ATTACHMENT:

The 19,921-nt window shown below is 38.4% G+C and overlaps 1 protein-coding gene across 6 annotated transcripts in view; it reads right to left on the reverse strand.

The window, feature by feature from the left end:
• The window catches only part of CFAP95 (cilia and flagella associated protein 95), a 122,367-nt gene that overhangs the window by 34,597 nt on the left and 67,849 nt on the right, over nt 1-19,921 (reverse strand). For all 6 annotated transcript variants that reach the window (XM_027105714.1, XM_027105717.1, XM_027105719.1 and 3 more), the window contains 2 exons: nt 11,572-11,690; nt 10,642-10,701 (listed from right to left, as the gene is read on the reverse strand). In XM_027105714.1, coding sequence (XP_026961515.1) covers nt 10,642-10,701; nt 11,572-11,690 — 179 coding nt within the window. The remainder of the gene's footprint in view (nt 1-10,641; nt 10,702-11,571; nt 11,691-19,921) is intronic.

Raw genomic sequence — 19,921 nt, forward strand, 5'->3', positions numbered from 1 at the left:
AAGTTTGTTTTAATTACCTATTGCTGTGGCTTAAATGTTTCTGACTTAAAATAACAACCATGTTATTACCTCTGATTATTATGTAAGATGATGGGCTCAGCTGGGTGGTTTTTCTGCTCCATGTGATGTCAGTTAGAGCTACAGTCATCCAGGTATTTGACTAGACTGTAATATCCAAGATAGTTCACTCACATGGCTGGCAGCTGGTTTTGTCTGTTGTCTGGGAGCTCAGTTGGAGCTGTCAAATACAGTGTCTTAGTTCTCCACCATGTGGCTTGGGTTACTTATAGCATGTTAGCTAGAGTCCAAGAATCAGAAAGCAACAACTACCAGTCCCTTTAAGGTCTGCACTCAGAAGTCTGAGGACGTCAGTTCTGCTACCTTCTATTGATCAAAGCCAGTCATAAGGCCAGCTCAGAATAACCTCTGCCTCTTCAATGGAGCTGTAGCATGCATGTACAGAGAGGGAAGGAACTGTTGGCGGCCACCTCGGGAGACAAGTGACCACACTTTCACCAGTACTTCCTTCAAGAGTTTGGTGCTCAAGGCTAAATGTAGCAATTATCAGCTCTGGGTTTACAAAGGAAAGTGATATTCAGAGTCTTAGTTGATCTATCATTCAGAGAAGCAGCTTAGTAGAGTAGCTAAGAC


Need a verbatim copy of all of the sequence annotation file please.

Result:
The 19,921-nt window shown below is 38.4% G+C and overlaps 1 protein-coding gene across 6 annotated transcripts in view; it reads right to left on the reverse strand.

The window, feature by feature from the left end:
• The window catches only part of CFAP95 (cilia and flagella associated protein 95), a 122,367-nt gene that overhangs the window by 34,597 nt on the left and 67,849 nt on the right, over nt 1-19,921 (reverse strand). For all 6 annotated transcript variants that reach the window (XM_027105714.1, XM_027105717.1, XM_027105719.1 and 3 more), the window contains 2 exons: nt 11,572-11,690; nt 10,642-10,701 (listed from right to left, as the gene is read on the reverse strand). In XM_027105714.1, coding sequence (XP_026961515.1) covers nt 10,642-10,701; nt 11,572-11,690 — 179 coding nt within the window. The remainder of the gene's footprint in view (nt 1-10,641; nt 10,702-11,571; nt 11,691-19,921) is intronic.

Raw genomic sequence — 19,921 nt, forward strand, 5'->3', positions numbered from 1 at the left:
AAGTTTGTTTTAATTACCTATTGCTGTGGCTTAAATGTTTCTGACTTAAAATAACAACCATGTTATTACCTCTGATTATTATGTAAGATGATGGGCTCAGCTGGGTGGTTTTTCTGCTCCATGTGATGTCAGTTAGAGCTACAGTCATCCAGGTATTTGACTAGACTGTAATATCCAAGATAGTTCACTCACATGGCTGGCAGCTGGTTTTGTCTGTTGTCTGGGAGCTCAGTTGGAGCTGTCAAATACAGTGTCTTAGTTCTCCACCATGTGGCTTGGGTTACTTATAGCATGTTAGCTAGAGTCCAAGAATCAGAAAGCAACAACTACCAGTCCCTTTAAGGTCTGCACTCAGAAGTCTGAGGACGTCAGTTCTGCTACCTTCTATTGATCAAAGCCAGTCATAAGGCCAGCTCAGAATAACCTCTGCCTCTTCAATGGAGCTGTAGCATGCATGTACAGAGAGGGAAGGAACTGTTGGCGGCCACCTCGGGAGACAAGTGACCACACTTTCACCAGTACTTCCTTCAAGAGTTTGGTGCTCAAGGCTAAATGTAGCAATTATCAGCTCTGGGTTTACAAAGGAAAGTGATATTCAGAGTCTTAGTTGATCTATCATTCAGAGAAGCAGCTTAGTAGAGTAGCTAAGAC